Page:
Ministry prepares for malaria season

25 September 2019 | Health

With good rainfall expected in the coming rainy season, the chances of a malaria outbreak in northern Namibia are also high.

This is according to health minister Kalumbi Shangula, who launched the annual mosquito control campaign in the Kavango East Region this month.

Namibia is among the countries where the World Health Organisation's indoor residual spraying (IRS) programme, which can reduce malaria transmission, is implemented.

The programme involves the application of a residual insecticide to internal walls and ceilings of houses to kill mosquitoes.

“This month I visited the malaria spray team in Kavango East. I was impressed by their dedication and commitment to their work. The northern regions are prone to malaria outbreaks,” Shangula said.

“I call on the communities to open the doors of their houses and allow our spray teams to do their work.'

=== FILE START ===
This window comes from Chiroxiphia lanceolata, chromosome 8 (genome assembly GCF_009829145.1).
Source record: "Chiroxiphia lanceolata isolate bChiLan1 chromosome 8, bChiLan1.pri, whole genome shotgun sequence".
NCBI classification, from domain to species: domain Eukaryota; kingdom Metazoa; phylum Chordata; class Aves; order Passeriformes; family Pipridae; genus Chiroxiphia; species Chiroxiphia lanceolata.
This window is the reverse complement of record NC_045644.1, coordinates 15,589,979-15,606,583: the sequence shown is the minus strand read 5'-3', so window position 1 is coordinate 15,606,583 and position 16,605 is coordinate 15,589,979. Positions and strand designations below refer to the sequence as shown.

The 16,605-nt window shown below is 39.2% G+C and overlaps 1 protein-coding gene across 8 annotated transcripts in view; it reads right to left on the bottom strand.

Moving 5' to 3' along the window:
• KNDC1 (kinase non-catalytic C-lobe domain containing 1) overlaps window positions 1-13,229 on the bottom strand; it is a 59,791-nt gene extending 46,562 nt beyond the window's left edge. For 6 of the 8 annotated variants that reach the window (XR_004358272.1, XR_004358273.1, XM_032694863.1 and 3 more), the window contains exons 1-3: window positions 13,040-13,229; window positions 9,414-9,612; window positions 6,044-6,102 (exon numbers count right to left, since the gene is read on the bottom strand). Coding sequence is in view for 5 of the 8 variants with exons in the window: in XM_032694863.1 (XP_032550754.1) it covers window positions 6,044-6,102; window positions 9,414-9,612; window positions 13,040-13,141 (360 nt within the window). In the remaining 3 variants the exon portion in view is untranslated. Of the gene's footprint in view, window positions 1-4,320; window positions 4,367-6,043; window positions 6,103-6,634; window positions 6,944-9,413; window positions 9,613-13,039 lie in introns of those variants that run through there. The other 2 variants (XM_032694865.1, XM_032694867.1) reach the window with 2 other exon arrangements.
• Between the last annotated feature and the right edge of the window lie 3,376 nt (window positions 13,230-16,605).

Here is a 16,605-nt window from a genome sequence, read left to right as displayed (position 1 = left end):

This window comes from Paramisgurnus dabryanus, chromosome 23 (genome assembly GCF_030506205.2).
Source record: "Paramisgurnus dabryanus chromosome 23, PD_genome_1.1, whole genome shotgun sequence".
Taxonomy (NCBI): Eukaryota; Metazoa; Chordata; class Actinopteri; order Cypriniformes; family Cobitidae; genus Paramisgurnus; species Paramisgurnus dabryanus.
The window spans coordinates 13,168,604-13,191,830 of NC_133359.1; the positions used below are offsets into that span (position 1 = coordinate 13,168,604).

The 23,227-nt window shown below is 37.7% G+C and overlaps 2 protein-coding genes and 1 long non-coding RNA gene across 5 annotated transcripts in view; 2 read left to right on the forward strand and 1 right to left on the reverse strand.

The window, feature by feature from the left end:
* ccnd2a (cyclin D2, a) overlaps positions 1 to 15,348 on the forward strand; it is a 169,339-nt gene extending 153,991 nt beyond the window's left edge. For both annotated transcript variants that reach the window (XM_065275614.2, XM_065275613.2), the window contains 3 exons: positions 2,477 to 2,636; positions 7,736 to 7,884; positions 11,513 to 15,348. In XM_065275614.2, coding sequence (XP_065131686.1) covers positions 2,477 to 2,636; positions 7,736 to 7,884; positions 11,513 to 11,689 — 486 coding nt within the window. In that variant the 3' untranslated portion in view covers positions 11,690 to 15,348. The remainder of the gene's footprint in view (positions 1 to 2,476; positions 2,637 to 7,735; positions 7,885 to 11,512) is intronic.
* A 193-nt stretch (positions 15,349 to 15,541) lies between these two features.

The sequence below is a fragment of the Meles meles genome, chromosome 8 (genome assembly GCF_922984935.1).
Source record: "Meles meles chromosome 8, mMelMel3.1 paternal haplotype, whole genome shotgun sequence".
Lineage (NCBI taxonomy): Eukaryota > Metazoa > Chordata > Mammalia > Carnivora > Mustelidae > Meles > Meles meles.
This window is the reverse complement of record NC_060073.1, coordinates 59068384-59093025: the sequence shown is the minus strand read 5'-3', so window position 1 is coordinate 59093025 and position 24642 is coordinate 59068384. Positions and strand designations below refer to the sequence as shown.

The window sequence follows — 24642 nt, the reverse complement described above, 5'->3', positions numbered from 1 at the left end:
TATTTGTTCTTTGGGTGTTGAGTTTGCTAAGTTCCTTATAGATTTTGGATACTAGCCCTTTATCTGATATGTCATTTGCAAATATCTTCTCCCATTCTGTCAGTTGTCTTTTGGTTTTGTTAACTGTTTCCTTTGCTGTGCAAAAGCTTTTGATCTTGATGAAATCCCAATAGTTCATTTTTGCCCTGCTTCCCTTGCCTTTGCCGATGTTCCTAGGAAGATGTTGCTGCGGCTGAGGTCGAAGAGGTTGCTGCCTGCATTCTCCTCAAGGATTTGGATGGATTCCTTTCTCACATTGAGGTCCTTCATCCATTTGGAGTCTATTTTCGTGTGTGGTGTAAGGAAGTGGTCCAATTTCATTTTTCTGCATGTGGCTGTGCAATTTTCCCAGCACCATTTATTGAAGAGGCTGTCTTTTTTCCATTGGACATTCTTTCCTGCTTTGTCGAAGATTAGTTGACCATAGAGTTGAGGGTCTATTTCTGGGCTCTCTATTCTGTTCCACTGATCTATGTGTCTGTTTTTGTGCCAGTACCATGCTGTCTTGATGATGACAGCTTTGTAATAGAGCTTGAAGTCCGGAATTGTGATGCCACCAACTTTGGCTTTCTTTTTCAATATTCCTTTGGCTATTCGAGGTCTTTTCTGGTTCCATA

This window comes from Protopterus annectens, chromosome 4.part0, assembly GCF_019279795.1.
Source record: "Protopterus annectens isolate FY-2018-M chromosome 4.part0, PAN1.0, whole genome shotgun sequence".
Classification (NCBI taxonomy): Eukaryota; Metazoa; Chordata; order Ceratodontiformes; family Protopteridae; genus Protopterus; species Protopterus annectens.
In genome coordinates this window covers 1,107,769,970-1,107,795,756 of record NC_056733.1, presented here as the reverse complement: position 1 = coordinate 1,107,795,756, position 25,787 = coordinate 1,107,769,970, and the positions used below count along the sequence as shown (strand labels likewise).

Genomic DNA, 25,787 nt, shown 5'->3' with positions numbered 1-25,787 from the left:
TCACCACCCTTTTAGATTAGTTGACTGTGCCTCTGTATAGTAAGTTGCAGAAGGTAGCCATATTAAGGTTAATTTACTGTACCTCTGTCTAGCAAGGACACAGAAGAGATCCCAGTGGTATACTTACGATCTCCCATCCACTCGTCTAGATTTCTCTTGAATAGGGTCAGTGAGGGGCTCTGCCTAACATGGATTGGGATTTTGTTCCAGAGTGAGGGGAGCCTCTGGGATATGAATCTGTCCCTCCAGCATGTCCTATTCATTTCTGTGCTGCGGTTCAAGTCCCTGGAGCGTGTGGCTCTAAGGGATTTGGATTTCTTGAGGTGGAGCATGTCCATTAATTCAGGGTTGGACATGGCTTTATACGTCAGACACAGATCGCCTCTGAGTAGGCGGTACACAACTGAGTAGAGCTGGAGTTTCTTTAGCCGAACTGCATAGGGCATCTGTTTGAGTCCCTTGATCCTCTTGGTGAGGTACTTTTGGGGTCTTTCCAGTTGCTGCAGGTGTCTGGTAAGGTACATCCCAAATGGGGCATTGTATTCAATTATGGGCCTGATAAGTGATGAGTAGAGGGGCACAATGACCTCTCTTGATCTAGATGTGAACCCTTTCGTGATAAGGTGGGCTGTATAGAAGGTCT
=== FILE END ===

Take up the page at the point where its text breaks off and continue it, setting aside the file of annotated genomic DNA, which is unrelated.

Shangula said the spraying is done to save people's lives. He therefore called on residents to cooperate with the spraying teams.

In May this year, the health ministry announced a reduction in cases of malaria reported during the last rainy season.

This reduction was attributed to the success of last year's IRS programme as well as the lack of rain this year.

By September last year there had been 24 000 recorded cases with 32 deaths.

The water-rich Kavango East and Kavango West regions are the most affected by malaria.

For example, in April 2017, the two Kavango regions reported 4 617 cases - four times more than the second highest number of 1 184 in the Ohangwena Region.

Since 2016, the government has been using an insecticide called K-Othrine, which is a cost-effective alternative to DDT and remains active for six months after spraying. DDT's soil half-life is between two and 15 years.

However, there have been problems with the use of government-issued mosquito nets being used as fishing nets.

In April 2017, Malaria Elimination 8 (E8) ambassador Dr Richard Kamwi told Namibian Sun that even if the health ministry distributed mosquito nets to every Namibian, the country and E8 would not succeed in containing malaria by 2020 unless they were used for protection against mosquitoes.